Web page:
I make my way past the sorry batch of council flats discharging refuse onto the verge. Oil heater/fan/distended mattress/plastic pots of dried twigs. Man with straight arms marches past, the only person more frightening than me. His head sharp-turns. You are an imposter, he shouts, and I laugh at the truth of it and his nicotine beard splits with pleasure as he reaches into his pocket, pours seeds into my palm: pepita, sunflower, the odd pistachio nut. We co-conspire for a bit under the scraggy street tree — two of the lost, but connection is out of the Q. I raise my finger to the sky as if recalling an errand. We salute and part. Pin-straight he walks, head bowed between shoulders. By all means, look purposeful. You don’t fool me.

My mind is unclear as to what and where but on I go — is that his HiLux? Is that him? No, too early. Too soon to discover me gone.

Scrape and smack. Skating youth. Slap of tricks, a cap. He stops and tips the board, holds while watching me. Then a mate. Another. Never liked a group of youth — learnt to feign indifference, learnt to disregard, avoid the eyes. Tread carefully through life with blinkers on. A little view. A narrow world. Butt-cheeks tight. I could not be mistaken for executive, even employee. Not today. Vagrant. Vague and ranting. Panting with hunger. Nearly past them. One says Hi and it’s a challenge. Is that menace or are my ears as unreliable as my eyes? Another echoes, now a chorus, semi-circle. Excuse me, I say, polite as can be. They part as a sea and I am Moses. Bulrush baby. No, a cunt. The word dangles in the sunlight.

You see, we live in a nice place, nice park, oval, houses, church, but under all, wherever you be, nasties lurk.

To the beach. Shoes off, untended nails hard as salt. Hands the same. Surf’s up. A lanky seal runs past, leg-rope flap, flying like the ad through window free. A thought: what if I wander into sea (snot-green, cunt-tightening). Buck the waves and drift. So long since I’ve sat in sand. Lie back and rest, lids down.

I wake to rabble. School’s out. Squawks and roars. Foghorn-leghorn-hairy. Eyelined, brow-shaped, bleached and labiaplastied. Least in my day only plucking round the mound. None of this rip and tear rash red sore I want to look like that pre-pube porn doll. He wants to come on my face, good for the skin haha, He wants to do it up the arse, I should do it then he’ll like it. Me. Me, the rearranged, the clipped and nicked. Only to those closest admit not liking, gagging, retching, bleeding, hurting. Not so different then. Once, I disguised the gag, smiled with delight as I knelt but when I spat instead of swallowed hurt was he. In the bathroom, by the sink, a quickie in the drive-thru.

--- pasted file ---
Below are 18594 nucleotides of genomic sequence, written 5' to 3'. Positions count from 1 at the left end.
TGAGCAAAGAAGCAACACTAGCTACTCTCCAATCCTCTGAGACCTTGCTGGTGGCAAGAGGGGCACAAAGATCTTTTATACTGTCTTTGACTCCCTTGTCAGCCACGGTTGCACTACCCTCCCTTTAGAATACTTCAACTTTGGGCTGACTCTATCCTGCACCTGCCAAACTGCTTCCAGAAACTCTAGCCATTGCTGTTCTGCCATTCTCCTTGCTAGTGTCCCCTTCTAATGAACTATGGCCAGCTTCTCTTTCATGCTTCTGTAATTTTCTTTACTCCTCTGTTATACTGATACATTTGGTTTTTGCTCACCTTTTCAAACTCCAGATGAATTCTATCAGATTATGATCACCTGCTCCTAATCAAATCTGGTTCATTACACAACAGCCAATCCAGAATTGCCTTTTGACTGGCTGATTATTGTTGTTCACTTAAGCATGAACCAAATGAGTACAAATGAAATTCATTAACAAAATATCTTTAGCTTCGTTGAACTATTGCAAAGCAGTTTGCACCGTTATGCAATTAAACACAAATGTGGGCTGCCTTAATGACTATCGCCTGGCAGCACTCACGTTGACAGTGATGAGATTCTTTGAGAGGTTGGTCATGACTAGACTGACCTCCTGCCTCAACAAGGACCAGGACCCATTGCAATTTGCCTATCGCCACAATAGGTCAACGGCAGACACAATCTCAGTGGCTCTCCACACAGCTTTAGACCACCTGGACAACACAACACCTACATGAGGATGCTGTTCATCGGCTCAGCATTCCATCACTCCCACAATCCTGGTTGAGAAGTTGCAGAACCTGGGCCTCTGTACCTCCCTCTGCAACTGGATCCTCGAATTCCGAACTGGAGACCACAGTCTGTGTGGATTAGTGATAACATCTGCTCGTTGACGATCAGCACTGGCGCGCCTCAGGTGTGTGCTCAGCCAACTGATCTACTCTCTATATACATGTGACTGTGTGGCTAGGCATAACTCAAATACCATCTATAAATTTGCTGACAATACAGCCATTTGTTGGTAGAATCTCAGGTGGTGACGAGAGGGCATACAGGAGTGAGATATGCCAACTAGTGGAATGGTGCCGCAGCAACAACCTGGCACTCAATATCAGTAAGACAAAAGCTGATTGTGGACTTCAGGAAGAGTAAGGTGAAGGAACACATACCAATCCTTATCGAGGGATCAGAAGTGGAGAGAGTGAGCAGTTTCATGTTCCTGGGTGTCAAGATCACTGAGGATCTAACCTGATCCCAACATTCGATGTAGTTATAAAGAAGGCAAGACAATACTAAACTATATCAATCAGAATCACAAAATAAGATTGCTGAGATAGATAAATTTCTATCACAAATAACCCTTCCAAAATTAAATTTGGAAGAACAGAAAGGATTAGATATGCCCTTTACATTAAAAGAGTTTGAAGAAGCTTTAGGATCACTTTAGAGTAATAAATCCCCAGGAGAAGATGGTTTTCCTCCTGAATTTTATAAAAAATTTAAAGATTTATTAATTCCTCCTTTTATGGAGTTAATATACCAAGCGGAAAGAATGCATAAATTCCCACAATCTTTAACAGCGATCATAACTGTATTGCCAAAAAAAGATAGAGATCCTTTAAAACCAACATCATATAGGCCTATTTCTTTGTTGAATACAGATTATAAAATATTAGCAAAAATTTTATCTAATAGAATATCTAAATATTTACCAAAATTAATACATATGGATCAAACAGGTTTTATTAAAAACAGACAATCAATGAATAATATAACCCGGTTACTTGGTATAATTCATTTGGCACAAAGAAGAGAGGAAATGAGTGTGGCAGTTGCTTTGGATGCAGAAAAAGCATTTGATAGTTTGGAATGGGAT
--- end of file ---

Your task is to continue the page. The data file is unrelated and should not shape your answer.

Sun burns blue. What was three now two. I shade my eyes and tag behind the throng, drawn along. On the road, his HiLux. Crawling. He, through the glass, searching, darkly. Heart chill. Merge, shrink. Hold still or run — what choice. In the end I find me frozen.


Susan McCreery is a writer from Thirroul, NSW. Her poetry collection, Waiting for the Southerly (Ginninderra Press), was Commended in the Anne Elder Award 2012. Her microfiction collection, Loopholes (Spineless Wonders), was a finalist in the MUBA 2017. This Person Is Not That Person (short story collection) was published by Puncher & Wattmann in February 2020, and she has recently completed her first novel. You can find out more about Susan on her website and on Twitter